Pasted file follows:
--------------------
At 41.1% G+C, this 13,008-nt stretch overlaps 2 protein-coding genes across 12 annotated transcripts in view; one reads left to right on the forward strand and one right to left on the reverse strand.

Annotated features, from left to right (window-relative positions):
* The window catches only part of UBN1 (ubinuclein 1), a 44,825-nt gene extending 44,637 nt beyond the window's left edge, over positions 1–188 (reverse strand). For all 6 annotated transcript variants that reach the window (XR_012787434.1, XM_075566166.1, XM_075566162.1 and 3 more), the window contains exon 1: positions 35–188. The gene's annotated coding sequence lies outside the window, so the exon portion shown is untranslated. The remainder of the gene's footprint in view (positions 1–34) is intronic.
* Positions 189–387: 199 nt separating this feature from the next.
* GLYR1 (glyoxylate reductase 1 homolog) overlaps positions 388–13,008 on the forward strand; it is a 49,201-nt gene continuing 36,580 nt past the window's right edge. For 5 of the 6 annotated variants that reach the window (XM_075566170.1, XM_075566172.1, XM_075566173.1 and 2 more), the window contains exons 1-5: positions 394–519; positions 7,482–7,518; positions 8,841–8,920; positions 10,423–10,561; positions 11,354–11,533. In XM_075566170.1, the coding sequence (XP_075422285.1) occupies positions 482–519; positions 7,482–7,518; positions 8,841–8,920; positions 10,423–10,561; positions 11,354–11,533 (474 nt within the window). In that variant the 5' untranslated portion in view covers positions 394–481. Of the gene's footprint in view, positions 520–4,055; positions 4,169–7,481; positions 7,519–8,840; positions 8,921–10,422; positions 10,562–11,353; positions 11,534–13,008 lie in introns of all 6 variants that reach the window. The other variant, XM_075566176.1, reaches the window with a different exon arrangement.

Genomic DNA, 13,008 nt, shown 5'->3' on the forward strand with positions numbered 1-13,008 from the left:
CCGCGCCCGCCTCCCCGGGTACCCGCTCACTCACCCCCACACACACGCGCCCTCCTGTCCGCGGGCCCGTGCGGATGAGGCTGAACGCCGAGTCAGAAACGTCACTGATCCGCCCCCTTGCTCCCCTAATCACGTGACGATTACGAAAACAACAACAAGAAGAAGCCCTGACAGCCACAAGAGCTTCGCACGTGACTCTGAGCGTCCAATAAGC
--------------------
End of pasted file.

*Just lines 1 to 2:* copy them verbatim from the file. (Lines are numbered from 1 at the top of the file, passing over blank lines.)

At 41.1% G+C, this 13,008-nt stretch overlaps 2 protein-coding genes across 12 annotated transcripts in view; one reads left to right on the forward strand and one right to left on the reverse strand.

Annotated features, from left to right (window-relative positions):